I know, I know. Everyone on the internet is already talking about Love is Blind. They’re talking about the giving wine to a dog, and the getting engaged to someone you’ve never seen, and the love triangles and weird fights and general ridiculousness of it all. Of course they are. It’s the kind of enjoyably insane TV that was made for the internet to discuss, and meme, and probably troll because apparently people on the internet are horrible these days.
But, as the mother of two small children my internet time is limited, and much of life is lived in WhatsApp groups. Usually talking about how our children refuse to nap, and occasionally talking about what to watch when our children are napping. And sadly I’m not in any WhatsApp groups where everyone has watched Love is Blind, so I run the risk of accidentally spoiling what is perhaps the greatest televisual event since Cheer. When those kids finally nap, those mums would be furious with me for doing that.
My husband has refused to watch it with me, because he thinks it’s cruel and unpleasant television and he wishes to take a moral stand against it. Most of the time I’m too tired to literally stand, let alone take a moral stand against anything. Except the Tories. And climate change. And toxic masculinity. And Brexit. And all the other things that any self-respecting 30-something, middle class, left-leaning mother of boys is meant to take a stand against. But after all that standing, there isn’t enough energy left to take a stand against what is both magnificent TV, and something the participants willingly signed up for.
Hence, I really, really need to talk about Love Is Blind.
And what I need to ask is this: is this what dating is like now? Not literally, obviously – although I suppose speed dating in the dark, behind a screen, with a blindfold on is something that’s probably happened somewhere. But is the dating experience so divorced from what I knew that you can suggest a show where people get engaged without ever seeing each other and find a bunch of participants willing to go for it because it makes such a refreshing change from the shallow, snap judgements of apps? Is that really what’s going on in dating society?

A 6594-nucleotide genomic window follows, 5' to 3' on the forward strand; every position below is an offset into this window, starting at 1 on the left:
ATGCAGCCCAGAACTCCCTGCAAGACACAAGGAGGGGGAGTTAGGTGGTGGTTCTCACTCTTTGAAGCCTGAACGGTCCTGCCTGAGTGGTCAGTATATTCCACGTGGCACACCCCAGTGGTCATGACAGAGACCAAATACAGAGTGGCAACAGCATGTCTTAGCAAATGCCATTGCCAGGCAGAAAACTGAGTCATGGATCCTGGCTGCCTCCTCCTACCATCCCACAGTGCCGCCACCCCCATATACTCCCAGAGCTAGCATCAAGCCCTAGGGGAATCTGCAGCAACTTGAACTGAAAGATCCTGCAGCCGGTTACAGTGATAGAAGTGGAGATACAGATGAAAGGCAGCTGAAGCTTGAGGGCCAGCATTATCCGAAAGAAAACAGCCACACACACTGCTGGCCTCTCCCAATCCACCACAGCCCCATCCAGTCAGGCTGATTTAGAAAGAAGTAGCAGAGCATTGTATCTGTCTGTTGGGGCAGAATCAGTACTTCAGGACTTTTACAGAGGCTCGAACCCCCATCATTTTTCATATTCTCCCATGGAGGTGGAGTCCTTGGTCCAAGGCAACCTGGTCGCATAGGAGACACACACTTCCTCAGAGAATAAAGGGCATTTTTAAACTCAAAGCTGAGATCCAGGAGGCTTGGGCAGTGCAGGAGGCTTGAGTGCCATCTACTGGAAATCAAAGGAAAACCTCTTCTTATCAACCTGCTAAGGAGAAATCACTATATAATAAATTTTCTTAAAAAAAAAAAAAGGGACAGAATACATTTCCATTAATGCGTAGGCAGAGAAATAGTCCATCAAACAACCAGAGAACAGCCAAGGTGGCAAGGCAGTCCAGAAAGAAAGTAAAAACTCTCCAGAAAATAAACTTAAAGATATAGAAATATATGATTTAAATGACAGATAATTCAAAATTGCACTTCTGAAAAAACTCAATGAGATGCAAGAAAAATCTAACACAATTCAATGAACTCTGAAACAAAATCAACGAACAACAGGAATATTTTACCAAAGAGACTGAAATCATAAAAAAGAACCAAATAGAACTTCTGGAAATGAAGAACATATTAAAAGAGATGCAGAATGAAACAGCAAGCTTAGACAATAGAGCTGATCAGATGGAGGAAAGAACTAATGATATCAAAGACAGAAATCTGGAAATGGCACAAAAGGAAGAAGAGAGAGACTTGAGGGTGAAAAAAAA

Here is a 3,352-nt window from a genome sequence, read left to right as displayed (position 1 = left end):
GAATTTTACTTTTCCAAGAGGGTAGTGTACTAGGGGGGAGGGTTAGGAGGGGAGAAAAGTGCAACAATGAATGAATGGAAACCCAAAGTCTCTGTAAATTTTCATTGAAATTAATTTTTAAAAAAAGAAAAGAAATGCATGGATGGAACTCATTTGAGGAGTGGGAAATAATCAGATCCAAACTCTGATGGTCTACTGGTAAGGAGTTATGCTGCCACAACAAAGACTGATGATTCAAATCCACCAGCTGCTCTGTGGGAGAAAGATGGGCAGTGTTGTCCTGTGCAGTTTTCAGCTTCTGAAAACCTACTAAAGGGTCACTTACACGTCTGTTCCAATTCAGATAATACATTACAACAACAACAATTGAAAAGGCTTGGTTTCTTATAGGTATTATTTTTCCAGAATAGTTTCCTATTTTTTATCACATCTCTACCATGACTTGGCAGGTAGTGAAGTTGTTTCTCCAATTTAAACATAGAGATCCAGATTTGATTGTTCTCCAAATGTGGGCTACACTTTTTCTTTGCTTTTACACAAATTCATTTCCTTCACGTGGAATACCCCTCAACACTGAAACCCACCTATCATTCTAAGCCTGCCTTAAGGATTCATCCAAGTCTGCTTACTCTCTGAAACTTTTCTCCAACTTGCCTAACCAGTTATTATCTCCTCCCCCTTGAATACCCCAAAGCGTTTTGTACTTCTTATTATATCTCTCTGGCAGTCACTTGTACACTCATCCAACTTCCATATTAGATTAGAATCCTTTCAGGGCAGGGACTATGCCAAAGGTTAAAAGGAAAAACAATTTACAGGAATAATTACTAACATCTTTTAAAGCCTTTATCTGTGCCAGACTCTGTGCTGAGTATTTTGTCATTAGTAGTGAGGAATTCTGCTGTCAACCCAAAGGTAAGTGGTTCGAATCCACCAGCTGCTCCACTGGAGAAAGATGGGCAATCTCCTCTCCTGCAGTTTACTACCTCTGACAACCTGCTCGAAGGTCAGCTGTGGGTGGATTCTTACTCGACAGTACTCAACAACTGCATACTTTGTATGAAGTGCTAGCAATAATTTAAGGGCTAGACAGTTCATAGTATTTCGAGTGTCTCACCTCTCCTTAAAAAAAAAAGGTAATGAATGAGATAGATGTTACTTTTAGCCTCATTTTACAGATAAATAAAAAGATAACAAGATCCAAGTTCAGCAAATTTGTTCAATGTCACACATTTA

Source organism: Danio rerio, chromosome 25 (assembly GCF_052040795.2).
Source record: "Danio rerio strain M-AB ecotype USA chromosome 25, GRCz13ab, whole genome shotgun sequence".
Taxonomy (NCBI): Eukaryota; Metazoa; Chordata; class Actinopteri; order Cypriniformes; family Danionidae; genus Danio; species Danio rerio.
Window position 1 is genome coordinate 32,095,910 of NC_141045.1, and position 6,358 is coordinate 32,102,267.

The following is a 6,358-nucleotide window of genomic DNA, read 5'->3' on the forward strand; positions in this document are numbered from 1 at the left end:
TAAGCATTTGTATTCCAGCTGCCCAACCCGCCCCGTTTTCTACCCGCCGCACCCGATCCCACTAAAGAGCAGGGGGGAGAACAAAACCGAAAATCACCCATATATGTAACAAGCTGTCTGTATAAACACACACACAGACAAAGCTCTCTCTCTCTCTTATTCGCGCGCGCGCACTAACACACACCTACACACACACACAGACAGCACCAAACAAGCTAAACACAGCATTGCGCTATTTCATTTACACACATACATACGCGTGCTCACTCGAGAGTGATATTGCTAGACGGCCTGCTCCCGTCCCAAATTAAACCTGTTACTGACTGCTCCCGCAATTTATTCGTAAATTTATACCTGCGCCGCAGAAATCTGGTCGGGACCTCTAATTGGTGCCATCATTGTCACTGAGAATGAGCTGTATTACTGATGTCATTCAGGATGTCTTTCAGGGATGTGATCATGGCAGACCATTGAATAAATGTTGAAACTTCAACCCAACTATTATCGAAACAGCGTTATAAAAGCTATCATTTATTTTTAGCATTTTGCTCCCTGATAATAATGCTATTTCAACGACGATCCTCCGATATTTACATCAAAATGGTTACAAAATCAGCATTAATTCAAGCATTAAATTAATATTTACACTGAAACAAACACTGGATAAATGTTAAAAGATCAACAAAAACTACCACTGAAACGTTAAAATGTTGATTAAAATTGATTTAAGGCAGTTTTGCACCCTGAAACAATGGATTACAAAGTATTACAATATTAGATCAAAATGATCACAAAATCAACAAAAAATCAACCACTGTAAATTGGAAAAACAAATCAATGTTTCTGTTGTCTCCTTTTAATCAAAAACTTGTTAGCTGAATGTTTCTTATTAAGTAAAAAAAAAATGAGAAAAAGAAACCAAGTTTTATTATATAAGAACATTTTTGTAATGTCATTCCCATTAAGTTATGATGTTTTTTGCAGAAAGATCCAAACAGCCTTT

I did my dating in a different world, you see. It was pre-Tinder. It was pre-Instagram. It was pre-Netflix and chill. My dating life ended when I met my husband in 2009, a time when Facebook was pretty much the only social network (except LinkedIn, but who counts that?), and smartphones were only about halfway through taking over the world. When I was dating, if you sent a message and didn’t get a response you could just pretend they hadn’t received it. There were no dots of doom. There were no blue ticks. For a large chunk of my dating life, there was only space for 15 messages on most people’s phones, and it was always a distinct possibility that whoever you were messaging had run out of credit. Being left on read simply wasn’t a thing.
Yes, internet dating was a thing, and yes, a friend of mine put me on mysinglefriend.com – which, incidentally, secured me a grand total of two dates. One was with a man who clearly thought I had a drinking problem (well done James. Clocked that one before I did), and the other was with an ex, so I obviously tried so hard to show that I was absolutely great, doing just great, seriously never been more great that I doubtless came across as someone who was in the middle of a complete collapse of their emotional and mental health. A bit like Jessica was in Love is Blind. Guys, she was absolutely fine! Everything was amazing! She was totally winning at life and not at all madly in love with someone who didn’t love her back!
But the apps…well, the apps were not a thing. Swiping left and right meant nothing to anyone, and if I tell the truth they still mean nothing to me (which one’s good? I never know). I did not have the issue of being able to Instagram stalk the person I was chatting to, and making a load of snap judgements on them based on a few pictures. Sure, I could make snap judgements based on messages, but if I really wanted to get my judge on I had to do it in person. And I didn’t have to make like the Love is Blind crew and go on a fancy holiday to Mexico to get away from devices and social media. Because for most of my dating time my devices were a click-wheeled iPod, a Samsung flip phone, and a digital camera where you had to actually transfer the photos to a computer to be able to do anything with them.
So yeah, dating now seems absolutely horrific. I’m incredibly glad that I’ve not had to go through it. But I’m also incredibly glad that it’s horrific enough to make people go on a show like Love is Blind, because the world would be a much worse place without us being able to watch a bunch of strangers trying to decide whether or not to leave each other at the altar. And that is a statement I will stand by.